Granted, 10 years ago, an unplanned dinner would have seemed a rather intimidating proposition to us. If we made a good meal, it was because we used a good recipe that someone else created. That’s how you start (sort of like paint-by-numbers) and how you develop your skills and intuition.
Thankfully, you don’t even need a cookbook or a culinary degree to get better at cooking. There are infinite numbers of free instructional videos on YouTube and recipes centered around every ingredient and cuisine imaginable, including all the recipes here on Daily Harvest.
Un-planning meal recipes
The way we make unplanned meals is usually inspired by equal parts past experience (“remember that time we made __?”) plus informed intuition (“these flavors should pair well together!”).
We usually start from the center: what primary ingredient are we building around? Then we work out to the sides.
Maybe the center is duck eggs from our backyard flock and we end up with a frittata loaded with garden-fresh veggies and foraged gourmet mushrooms. Maybe the center is a beautiful piece of grass-finished beef that gets flash-cooked in a cast iron skillet with minimal accoutrements other than sides that enhance and balance out the meal (baked purple sweet potatoes and Napa cabbage slaw).
A beautiful chicken of the woods mushroom! This gourmet, high protein fungi has an identical taste and texture to actual chicken. This mushroom became a central part of several meals, including chicken fingers and chicken parmesan (made from mushroom).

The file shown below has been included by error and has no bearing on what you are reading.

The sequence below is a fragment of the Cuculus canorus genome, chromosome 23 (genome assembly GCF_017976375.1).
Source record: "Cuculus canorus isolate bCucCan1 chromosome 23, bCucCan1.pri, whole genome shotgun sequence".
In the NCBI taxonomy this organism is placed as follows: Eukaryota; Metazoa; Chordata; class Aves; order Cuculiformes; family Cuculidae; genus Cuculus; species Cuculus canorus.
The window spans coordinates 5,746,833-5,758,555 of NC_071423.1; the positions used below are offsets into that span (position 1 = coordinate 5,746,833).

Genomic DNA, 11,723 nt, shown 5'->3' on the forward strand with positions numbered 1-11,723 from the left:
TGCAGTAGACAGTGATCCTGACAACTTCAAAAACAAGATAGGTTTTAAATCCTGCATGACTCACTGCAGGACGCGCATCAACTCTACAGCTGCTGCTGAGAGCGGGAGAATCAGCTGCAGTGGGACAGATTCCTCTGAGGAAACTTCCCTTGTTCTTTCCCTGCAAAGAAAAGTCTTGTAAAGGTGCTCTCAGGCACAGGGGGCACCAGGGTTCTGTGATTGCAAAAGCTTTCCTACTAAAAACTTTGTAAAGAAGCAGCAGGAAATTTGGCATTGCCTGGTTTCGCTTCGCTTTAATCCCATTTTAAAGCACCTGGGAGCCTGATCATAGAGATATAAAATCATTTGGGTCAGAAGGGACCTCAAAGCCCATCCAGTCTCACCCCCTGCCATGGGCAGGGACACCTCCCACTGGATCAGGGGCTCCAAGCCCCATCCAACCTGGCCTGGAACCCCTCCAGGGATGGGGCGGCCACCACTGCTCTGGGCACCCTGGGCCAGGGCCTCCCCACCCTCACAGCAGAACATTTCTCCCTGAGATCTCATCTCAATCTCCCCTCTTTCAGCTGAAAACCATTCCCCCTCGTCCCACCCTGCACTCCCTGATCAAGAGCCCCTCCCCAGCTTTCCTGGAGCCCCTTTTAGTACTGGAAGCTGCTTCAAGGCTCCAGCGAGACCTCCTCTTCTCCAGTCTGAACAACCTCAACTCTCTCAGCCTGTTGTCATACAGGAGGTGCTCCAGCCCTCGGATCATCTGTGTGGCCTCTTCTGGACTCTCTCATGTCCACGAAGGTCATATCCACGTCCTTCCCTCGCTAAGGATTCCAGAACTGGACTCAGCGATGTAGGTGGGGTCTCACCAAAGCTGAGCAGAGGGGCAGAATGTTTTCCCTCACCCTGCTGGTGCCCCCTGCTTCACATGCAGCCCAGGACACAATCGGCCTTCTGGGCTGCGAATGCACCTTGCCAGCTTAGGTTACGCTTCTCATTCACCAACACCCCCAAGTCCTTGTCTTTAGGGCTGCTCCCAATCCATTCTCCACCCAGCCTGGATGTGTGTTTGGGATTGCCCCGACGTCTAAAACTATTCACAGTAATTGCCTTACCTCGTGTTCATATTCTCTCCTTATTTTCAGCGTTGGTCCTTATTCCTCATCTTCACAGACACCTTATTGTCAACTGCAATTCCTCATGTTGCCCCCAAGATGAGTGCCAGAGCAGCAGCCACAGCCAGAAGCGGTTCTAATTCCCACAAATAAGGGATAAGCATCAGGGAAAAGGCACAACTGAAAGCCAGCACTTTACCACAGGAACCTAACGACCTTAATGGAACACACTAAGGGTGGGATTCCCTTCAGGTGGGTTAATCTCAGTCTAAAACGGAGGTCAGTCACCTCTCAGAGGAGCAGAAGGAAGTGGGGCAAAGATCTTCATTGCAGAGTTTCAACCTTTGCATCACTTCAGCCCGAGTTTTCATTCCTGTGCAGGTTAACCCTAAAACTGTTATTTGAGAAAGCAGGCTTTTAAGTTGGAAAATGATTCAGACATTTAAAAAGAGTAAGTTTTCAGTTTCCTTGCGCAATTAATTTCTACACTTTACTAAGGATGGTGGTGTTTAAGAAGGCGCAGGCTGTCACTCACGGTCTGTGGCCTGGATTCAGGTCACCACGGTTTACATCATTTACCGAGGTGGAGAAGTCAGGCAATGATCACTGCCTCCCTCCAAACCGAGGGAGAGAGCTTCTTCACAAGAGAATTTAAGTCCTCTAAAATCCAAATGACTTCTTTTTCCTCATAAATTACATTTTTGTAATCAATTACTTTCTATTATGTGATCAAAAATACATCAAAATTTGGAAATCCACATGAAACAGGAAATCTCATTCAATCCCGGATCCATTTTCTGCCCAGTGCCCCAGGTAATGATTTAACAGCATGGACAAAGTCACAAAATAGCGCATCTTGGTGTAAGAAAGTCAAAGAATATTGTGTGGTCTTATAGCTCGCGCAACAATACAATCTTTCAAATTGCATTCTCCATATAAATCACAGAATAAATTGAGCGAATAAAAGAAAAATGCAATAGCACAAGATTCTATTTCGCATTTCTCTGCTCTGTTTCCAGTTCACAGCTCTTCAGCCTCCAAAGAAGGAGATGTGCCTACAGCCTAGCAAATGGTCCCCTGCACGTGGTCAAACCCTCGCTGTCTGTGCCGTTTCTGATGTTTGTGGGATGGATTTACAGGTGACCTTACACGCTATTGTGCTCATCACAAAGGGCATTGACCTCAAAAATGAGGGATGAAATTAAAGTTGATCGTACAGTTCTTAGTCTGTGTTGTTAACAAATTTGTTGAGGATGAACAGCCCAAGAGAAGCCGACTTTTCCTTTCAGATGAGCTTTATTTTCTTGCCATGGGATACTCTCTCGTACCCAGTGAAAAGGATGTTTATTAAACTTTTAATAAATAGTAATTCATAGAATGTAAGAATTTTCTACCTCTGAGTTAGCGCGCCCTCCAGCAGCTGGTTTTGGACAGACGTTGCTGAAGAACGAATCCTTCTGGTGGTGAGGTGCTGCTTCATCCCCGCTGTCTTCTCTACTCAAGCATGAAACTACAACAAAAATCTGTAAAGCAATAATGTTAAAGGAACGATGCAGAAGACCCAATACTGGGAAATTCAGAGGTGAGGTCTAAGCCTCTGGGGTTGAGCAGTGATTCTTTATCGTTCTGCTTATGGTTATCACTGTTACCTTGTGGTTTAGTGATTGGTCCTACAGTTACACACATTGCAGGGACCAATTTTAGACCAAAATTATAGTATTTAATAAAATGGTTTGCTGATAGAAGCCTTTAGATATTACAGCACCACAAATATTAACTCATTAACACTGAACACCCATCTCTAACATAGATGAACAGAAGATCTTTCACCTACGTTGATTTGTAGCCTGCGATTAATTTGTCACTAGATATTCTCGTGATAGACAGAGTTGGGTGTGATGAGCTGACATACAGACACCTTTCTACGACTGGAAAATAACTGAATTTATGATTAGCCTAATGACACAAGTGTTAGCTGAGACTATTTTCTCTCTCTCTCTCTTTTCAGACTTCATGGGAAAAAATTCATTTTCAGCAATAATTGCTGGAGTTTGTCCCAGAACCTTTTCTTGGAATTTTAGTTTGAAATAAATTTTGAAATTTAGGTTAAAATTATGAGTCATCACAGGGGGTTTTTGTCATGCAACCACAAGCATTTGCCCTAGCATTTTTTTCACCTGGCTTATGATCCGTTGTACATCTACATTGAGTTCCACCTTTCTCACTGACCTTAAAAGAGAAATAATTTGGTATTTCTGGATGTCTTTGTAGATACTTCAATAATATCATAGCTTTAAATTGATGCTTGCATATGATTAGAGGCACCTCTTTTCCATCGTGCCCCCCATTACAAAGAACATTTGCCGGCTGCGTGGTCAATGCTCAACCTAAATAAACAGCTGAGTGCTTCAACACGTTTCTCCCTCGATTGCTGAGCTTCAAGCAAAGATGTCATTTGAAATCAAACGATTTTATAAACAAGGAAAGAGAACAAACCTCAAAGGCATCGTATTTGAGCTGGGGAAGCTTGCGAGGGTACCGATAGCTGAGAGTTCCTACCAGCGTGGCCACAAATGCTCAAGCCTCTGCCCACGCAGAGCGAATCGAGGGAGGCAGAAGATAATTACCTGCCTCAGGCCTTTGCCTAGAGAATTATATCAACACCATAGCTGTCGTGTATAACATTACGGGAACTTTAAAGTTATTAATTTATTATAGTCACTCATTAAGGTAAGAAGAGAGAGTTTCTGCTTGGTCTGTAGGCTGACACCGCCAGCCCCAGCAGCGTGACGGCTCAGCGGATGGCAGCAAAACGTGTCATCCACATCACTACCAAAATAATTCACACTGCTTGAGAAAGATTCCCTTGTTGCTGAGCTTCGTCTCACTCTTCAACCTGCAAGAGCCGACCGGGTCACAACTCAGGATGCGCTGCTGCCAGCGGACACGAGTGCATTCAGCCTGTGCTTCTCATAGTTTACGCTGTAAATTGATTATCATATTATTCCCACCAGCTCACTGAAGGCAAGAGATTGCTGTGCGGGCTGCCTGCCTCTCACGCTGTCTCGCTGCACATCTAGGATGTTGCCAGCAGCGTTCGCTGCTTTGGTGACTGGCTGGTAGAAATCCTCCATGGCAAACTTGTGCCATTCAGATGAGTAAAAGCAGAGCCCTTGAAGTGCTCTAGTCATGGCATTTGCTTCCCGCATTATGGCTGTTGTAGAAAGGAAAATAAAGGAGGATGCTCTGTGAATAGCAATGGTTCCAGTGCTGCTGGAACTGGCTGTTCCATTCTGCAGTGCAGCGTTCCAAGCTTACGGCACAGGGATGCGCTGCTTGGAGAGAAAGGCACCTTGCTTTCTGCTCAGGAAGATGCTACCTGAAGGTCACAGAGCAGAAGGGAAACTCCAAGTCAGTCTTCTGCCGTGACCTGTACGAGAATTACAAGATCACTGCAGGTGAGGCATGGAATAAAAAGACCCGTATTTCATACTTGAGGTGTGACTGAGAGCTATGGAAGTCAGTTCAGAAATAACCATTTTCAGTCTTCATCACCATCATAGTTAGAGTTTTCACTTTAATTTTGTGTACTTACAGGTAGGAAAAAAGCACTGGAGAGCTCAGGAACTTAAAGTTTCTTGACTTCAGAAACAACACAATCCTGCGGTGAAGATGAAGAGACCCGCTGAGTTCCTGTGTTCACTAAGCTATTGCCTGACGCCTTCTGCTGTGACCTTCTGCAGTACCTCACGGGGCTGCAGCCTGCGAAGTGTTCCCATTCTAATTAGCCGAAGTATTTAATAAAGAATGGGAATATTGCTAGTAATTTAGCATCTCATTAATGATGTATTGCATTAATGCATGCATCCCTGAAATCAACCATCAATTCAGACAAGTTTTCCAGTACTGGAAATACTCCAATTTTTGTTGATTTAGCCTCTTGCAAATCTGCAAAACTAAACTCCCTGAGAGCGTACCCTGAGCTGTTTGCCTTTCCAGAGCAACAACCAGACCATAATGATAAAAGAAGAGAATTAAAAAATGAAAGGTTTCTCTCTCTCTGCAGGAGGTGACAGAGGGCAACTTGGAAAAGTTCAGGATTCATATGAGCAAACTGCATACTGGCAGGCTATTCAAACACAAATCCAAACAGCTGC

Every unplanned meal is an opportunity to be creative, stretch, and learn a little more, whether everything turns out great or not.
Something else interesting happened to us when we started making our own meals… We didn’t actually think about it until Michael Pollan pointed it out in his phenomenal video series Cooked. We pretty much stopped eating dessert except on special occasions.
Not eating dessert wasn’t a conscious decision on our part, it just happened. Why?
First, our meals are very nutrient-dense so our bodies don’t develop odd cravings. Second, when you have to cook your food, you tend to stick to the essentials for practical reasons. Sure, I could turn those stored pumpkins from the summer garden into pumpkin pie or pumpkin pudding tonight, but that’s going to take an extra hour+ of time. Instead, I’ll save those pumpkins for an essential breakfast item: pumpkin bread.
Image: Winter squash and pumpkins from our summer garden. We love pumpkin pie, but we tend to use our pumpkin for essential like pumpkin bread.
By making what we eat, we accidentally eliminated the parts of meals that often pack in the extra sugar and calories that lead to weight gain and health problems. Oops.
That’s why one of Michael Pollan’s central health tips is, “Eat anything you want, just cook it yourself.”
If you practice anything several times per week, imagine how much better you’ll be at it in 1, 5, or 10 years down the road.
Since you have to eat to survive, learning to cook seems like one of those things you need to get good at. Cooking not only affords you the opportunity to take pleasure in the meals you make, it’s also an opportunity to take better care of your health (and your family’s health), the environment, and the local economy.
What a delicious opportunity! So get cooking today. Your future self will thank you.